Enjoyed by over 50 million subscribers, Netflix is best known for affordable and convenient online streaming of our favorite movies and TV shows. Sadly, their popularity has made them a target on the government taxation radar.
Thanks to what has been dubbed as the ‘Netflix tax’ – a tax on online streaming services – some Americans are now seeing an increase in their monthly Netflix bill. To date, this new tax is levied in Chicago, North Carolina, Pennsylvania, Washington, and Florida. A Netflix tax passed in Kentucky in 2015, though it was later nullified, and Alabama, Louisiana, Maine, West Virginia, and a handful of California cities have considered implementing this tax in recent years.
Nationwide, lawmakers would be wise to avoid this trend. In addition to the immediate financial harm the Netflix tax would inflict on consumers – higher priced TV and movie streaming – it would also result in a number of other negative consequences.
For one, businesses could decide to offset some of the compliance costs associated with the tax, which could impact wages or jobs. Businesses may also be forced to cut investments in future technology, depriving Americans of newer, better digital goods.
Along with stifling innovation and economic impacts, the Netflix tax is also likely to result in taxpayers footing a costly legal challenge. Indeed, this is the case in Chicago, where the Entertainment Software Association (ESA) has filed suit against the city’s Netflix tax, citing that it violates the Internet Tax Freedom Act (ITFA).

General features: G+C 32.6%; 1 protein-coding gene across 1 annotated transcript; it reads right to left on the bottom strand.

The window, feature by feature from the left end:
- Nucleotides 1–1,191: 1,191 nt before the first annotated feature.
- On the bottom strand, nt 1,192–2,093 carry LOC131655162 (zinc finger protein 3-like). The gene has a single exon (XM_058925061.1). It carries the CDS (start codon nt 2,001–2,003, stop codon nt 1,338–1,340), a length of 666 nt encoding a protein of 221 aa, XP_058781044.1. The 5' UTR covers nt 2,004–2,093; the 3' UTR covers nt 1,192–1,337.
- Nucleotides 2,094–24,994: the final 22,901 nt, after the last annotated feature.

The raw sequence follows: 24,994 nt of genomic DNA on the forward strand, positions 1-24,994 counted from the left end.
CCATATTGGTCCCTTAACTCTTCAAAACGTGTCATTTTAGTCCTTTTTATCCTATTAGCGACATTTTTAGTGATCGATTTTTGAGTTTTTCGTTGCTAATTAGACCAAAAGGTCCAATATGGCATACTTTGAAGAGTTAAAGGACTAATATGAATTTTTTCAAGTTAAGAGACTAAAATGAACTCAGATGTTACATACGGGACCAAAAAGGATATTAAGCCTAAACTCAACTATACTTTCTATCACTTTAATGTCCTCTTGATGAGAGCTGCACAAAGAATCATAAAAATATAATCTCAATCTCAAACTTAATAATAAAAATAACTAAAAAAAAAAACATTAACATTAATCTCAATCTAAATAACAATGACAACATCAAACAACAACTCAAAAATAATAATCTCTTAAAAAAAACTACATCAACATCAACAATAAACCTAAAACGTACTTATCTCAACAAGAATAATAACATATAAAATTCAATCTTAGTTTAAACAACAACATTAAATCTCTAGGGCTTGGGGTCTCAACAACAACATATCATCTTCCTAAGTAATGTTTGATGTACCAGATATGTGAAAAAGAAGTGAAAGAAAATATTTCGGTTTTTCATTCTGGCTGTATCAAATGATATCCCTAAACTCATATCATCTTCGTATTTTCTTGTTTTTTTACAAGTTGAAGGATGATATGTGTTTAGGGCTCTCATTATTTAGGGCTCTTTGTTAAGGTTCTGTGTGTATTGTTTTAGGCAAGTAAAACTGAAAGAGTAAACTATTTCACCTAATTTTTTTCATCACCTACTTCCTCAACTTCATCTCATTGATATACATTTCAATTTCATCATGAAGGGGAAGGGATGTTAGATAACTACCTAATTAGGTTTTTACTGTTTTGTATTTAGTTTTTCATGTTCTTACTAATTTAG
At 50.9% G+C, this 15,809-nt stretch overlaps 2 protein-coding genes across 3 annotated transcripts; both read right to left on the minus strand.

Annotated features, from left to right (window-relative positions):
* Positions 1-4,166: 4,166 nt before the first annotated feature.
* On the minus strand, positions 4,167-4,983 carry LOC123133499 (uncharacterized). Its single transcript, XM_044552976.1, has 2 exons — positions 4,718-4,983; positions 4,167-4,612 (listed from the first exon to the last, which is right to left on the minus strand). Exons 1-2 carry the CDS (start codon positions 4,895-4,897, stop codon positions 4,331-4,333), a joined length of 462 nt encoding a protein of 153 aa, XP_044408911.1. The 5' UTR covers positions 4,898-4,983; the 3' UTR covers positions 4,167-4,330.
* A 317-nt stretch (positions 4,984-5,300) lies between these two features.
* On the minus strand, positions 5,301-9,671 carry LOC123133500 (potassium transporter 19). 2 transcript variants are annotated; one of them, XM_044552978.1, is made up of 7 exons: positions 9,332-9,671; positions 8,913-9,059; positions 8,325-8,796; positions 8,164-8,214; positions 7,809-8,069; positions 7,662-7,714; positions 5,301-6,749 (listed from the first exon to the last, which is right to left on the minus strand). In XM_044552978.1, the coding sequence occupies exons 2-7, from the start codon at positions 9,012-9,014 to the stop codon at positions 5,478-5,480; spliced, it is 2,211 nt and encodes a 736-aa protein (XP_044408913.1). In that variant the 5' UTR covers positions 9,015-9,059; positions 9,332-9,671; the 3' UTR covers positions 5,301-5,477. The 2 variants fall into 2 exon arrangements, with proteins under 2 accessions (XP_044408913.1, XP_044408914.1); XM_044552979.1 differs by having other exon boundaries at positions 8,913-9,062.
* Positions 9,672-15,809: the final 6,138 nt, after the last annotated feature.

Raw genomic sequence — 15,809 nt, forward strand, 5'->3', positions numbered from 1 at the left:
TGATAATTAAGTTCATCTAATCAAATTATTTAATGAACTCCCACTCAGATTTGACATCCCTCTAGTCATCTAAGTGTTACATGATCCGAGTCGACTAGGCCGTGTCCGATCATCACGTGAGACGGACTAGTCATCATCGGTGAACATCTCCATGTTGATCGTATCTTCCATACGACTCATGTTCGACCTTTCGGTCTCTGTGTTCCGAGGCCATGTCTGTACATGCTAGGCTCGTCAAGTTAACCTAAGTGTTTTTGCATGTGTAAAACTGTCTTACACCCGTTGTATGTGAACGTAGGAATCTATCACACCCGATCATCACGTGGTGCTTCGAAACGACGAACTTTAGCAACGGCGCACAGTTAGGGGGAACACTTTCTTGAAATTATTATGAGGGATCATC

Similarly, the state of Kentucky also faced legal challenges over its Netflix tax in 2015 and lost, with the court ruling the state could not tax Netflix on the basis that the state cannot treat a digital streaming service the same way as traditional television services.
It is simply illogical to implement a tax that raises constitutional questions and is likely to be overturned.
Finally, it is also important ask the question: Where does it end? These days, books, music, games and greeting cards are all accessed more easily over the Internet. If revenue hungry lawmakers start taxing Netflix today, what will they go after tomorrow? Netflix spokesman, Jonathan Friedland, commented on the issue stating “Our view is that it is a dangerous precedent to start taxing Internet apps and websites using laws intended for utilities like water and electricity.”
The Netflix tax is a disturbing encroachment by big government into American lives. Even California Assemblymember Sebastian Ridley-Thomas (D – 54th District) wants lawmakers to think twice before slapping a tax on Netflix. His AB 252, also known as the ‘Stream Act’, would have prohibited cities from implementing such taxes until 2023.
Taxing Netflix and other streaming services not only sets a dangerous precedent that threatens further government intrusion and taxation of online entertainment services, but also makes it increasingly easier for lawmakers to justify targeting more services and products that consumers rely on everyday.
Photo credit: Jenny Cestnik